No trumpets

Sleeping under stars


Approach awareness of God

cautiously. Like waking in a dream.


There are no trumpets. The light is vague.


Ignore the weight of your wings

as you climb the stairs, wade to the window.


Gargoyle crouch on the stone-damp ledge


between landscapes. Listen; spider

dangling-drop-spins into an empty nest.




Sister Katrina

Sister Katrina was a new age nun in the spirit of Vatican II. My grade seven and eight teacher and first spiritual guide and inspiration. On weekends we would sit on the altar steps at Avila Centre and discuss who Jesus really was. And God.

On a field trip in Ottawa a taxi driver asked her on a date. She laughed and set him straight. We were on our way to see the movie Little Big Man starring Dustin Hoffman. Sleeping on the floor of a church basement and travelling by train.

Jesus Christ Superstar was new, revolutionary and highly controversial among Catholics. Jesus so human. Judas so something else. And Mary Magdalen? We listened to it every day.

A group of us were asked to prepare an audio-visual production for the Good Friday mass at one of the city’s biggest churches. A great honour, but did they have any idea who they were asking to do this? Sister Katrina taught us how to make slides by cutting pictures out of magazines and sandwiching them in plastic 35 mm slide cases. Voila.

We cut out tiny square images of every atrocity and disaster we could find and slipped them into a slide tray along with images of Jesus and stained glass. In the centre aisle of Corpus Christi Church, in front of the alter we placed a projector screen. The church had a good speaker system. I stood in the pulpit and said a few words. Someone turned on the music. Someone else turned on the projector.

Jesus Christ Superstar’s “39 lashes” boomed in the church as our slides assaulted the screen. It was 1971. Folk music during a Saturday night mass was one thing. This quite another. I believe “disgusting” was my grandfather’s word.

Years later I heard that Sister Katrina left the church and got married. I still know every word to Jesus Christ Superstar.




He was walking slow. Sun beaten by another dog day on the highway. A scorcher. Torn and scattered clouds offering little shade comfort. I saw him from a distance as he sat down on the guardrail. Looking worn out. Scant possessions in a knotted garbage bag between his legs. Head down. Blue, long-sleeved shirt and dark pants. Black hair, slick and glistening. Dyed. I’ve seen the years carved into his tanned face. Small bright eyes staring straight ahead as he tells his story. Seen the hand with one crushed, one missing finger that he hides in a pocket.

He disappears come fall. Sits in a room somewhere in New Brunswick or Cape Breton waiting out the winter. Every year since we met, I watch for him. Hoping. Not quite sure what I’m hoping for.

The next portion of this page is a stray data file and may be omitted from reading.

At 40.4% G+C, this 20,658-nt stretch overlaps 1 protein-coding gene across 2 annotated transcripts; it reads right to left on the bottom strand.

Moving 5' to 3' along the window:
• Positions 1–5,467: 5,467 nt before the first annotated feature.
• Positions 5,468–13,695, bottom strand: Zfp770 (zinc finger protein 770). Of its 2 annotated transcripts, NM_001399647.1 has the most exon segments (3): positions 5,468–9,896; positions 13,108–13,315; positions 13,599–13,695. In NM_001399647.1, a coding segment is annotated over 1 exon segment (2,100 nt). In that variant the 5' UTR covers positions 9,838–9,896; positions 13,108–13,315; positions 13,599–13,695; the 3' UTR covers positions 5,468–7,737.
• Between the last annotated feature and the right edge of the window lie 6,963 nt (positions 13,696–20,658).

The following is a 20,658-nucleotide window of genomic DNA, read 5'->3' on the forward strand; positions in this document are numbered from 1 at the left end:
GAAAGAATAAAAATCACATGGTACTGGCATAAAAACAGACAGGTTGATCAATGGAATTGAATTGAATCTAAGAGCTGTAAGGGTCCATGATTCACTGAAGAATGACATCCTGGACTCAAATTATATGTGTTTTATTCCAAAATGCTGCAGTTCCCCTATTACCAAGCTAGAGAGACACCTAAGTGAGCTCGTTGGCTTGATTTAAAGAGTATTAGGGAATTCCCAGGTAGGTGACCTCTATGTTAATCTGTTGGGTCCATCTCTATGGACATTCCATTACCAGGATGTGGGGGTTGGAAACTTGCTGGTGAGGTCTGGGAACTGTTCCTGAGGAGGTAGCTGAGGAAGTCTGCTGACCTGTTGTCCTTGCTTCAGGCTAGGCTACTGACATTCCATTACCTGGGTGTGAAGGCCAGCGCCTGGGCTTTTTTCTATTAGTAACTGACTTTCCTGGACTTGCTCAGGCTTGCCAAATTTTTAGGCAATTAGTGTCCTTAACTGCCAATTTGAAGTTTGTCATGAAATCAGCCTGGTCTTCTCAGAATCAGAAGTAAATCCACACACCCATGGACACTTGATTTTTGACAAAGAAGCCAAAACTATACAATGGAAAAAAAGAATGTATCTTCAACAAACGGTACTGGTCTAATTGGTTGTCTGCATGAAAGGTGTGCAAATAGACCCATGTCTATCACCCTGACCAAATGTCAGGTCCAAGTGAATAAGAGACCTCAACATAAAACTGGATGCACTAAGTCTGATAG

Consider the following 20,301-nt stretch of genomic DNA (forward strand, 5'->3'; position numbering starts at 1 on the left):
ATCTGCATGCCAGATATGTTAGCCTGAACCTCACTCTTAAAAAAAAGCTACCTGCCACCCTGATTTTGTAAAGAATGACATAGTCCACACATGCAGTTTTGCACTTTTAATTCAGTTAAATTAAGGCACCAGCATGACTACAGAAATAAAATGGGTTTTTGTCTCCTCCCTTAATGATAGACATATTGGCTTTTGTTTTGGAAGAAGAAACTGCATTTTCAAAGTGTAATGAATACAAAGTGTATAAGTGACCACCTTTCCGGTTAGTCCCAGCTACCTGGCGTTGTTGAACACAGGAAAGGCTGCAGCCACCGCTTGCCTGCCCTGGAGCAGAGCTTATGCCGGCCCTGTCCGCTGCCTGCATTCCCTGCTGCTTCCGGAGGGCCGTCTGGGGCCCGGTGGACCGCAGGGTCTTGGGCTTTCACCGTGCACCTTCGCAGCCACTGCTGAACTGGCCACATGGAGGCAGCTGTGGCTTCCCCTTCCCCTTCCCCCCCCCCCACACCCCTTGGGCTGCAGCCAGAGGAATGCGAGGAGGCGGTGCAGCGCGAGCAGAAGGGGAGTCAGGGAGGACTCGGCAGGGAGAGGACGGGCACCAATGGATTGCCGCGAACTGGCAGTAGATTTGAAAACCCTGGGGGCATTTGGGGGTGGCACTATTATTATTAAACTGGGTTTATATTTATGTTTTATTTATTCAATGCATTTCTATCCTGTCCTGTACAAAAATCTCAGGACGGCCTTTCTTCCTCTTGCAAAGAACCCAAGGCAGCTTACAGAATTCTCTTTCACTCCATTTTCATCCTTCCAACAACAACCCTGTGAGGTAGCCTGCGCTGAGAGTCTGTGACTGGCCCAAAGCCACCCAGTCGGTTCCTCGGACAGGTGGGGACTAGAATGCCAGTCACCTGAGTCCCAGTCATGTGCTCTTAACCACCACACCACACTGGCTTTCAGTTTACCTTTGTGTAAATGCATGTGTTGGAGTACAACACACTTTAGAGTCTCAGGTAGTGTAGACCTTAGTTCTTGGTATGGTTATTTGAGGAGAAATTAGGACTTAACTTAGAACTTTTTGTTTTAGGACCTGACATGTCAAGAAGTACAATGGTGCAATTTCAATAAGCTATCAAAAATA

The following events were observed by a rather handsome raven with a blunt chipped exceptionally powerful beak. He was sitting on the branch of a jackpine overlooking Bartholomew Creek when a conversation caught his attention. He recounted the tale to his favourite Miss, who purred and rubbed her head under his chin admiring what a fine storyteller he was.
Release me. Come on. Release me. I’m drying out in here. I’m gonna die. You tricked me. That shiny golden spoon with the sharp nasty little hooks all wrapped in feathers was underhanded and unkind.
The fisherman stepped carefully across to the other side of the brook. Slipping on the smooth mossy stones rod and arm sweeping out for balance. He sat down on a grassy bank flipped open the tackle box his father gave him years ago and considered his assortment of lures.
Salvador, the twelve inch speckle trout flapped his tail once twice groaning in the shadows of the wicker creel. Release me!
Simon opened the lid and looked at the fish. That would be ridiculous. I’ve waited months for trout season. You’re a beauty and in a few hours you’ll be sizzling in a frying pan with garlic butter and lemon. Releasing you is out of the question.
Specklatawny won’t be happy.
Patron Saint of speckle trout. Spiritual protector.
Oh. Right.
Remember when they found all those trout fishermen washed up on the shore of the Saint Mary’s River?
Well, it could have happened. I’m a magic fish. Listen Buddy, I really am dying here. You don’t have to do this.
Think about it. Neither one of us is saying a word yet we’re having this conversation. Either I’m magic or you’re losing it. This is a crossroads. A branch in the river. A moment.
Salvador was silent. There was nothing left to say. His spots were fading and his eyes were getting milky.
Simon took him out, and with a firm grip swooshed him around in the running water until some spark returned. Then he placed him back onto the mossy bed of the creel.
What the hell was that?
You taunting me back to life then tossing me back in here. What the hell was that?
Simon closed the lid and carried on up the river. Casting under logs and overhangs into shadows and nooks. Balancing on beaver dams his spoons sailing over the surface landing one after another exactly on target. He fished for hours without catching anything else. Something troubled him. He loved fishing. The solitude. Running water still and hidden pools. The distinct character of each river and stream. The rush of having something with weight snatch the lure yank the end of his line put up a good fight.
The raven followed him all day. Now from the grey arm of an ancient cedar he watched the man throw his gear into the truck box and climb into the cab.  A cool faint breeze rippled Bartholomew gently bending grass and turning leaves as it came up off the brook. Simon turned the key in the ignition shifted into reverse and never saw her coming. Specklatawny. At the end of his line.